Authored by Douglas Mefford in Golf
Published on 08-28-2009
The tools of golf have been basically the same for many years. Rules of both play and the equipment used fell into a basic design that varied little throughout the world. With strict rules on the size and shape of the grips and shafts there were set shapes for the club head as well. Wooden headed clubs were designed for distance driving and the various angles of the iron headed clubs were made to give specific angles of flight for middle distance and obstructed shots.
Within the last twenty-five years not only the materials used but the shape and length of golf clubs began to change. The first innovation was in creating shafts with a blend of carbon fiber and a resin composite material. With different properties than the standard steel construction of traditional golf club shafts, players could expect improved performance. It was not long before golf club manufacturers began experimenting with the rest of the construction. Shaft lengths became more varied, with shorter or longer clubs offering options on the force delivered to the ball.
Soon the very shape of the club head began to undergo changes. Different angles were tried and varied sizes of the striking surface, the face, and the design of the sole were reworked. For extra personalization of the club, heads were also developed with the ability to vary and adjust the weight of the head from shot to shot. These newly designed clubs began to be referred to as “hybrid golf clubs”.
One of the most noticeable changes to the hybrid woods lay in the shape of the face. Traditionally these long distance drivers were shaped with a bit of curve on the striking surface. Many of the new hybrid woods are made with a flat face striking surface. The shaft length is also designed more along the lines of an iron.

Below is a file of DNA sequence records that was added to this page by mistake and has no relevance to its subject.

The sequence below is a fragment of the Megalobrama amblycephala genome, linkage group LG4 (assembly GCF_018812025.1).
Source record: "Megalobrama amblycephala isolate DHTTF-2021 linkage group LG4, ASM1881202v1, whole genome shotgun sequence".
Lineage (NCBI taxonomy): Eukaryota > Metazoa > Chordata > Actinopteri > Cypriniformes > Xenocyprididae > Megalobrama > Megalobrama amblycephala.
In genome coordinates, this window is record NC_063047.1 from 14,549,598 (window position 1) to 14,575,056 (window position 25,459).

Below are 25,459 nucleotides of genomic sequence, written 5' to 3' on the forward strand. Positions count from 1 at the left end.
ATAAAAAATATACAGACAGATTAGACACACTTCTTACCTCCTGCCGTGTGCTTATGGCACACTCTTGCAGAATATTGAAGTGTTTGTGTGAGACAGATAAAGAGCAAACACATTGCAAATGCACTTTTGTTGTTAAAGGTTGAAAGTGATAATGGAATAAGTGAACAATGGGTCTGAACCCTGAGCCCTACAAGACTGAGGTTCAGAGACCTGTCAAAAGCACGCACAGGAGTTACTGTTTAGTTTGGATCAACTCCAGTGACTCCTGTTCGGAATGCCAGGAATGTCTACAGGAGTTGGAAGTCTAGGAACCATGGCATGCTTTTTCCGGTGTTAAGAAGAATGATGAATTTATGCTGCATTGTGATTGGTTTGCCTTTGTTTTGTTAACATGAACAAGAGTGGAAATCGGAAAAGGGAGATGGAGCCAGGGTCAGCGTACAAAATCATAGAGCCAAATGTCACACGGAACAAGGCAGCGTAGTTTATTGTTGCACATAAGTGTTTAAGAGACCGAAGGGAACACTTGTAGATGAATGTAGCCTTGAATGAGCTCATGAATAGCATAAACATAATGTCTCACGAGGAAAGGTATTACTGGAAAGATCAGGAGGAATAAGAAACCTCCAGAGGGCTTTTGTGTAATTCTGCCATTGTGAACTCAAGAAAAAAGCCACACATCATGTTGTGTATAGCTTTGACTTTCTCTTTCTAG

While still within the strictures of set limits, these new clubs demonstrated a blending of traits that were comparable to both the wooden and steel heads of traditional golf clubs. These new hybrids gained popularity among golfers as they offered better control on the force used to strike the ball. The center of the face, called the “sweet spot”, was enlarged in some heads and moved to the edges of others. The new hybrid designs offered even the amateur player a better chance of making a good shot from a less than perfect swing.
Now almost every golf club manufacturer produces the hybrid club designs alongside the more traditional golf clubs. By staying within Association rules these hybrids are being increasingly used even in tournament and professional golf.
The quality of play still rests within the skill of the player. A poor golfer will still play poorly with the best of clubs while an experienced player can do well with only average equipment. The hybrids merely give a greater variety for the golfer to choose from to find what works best for them. The hybrid golf clubs only offer an edge in performance that can be utilized to help one play a better game.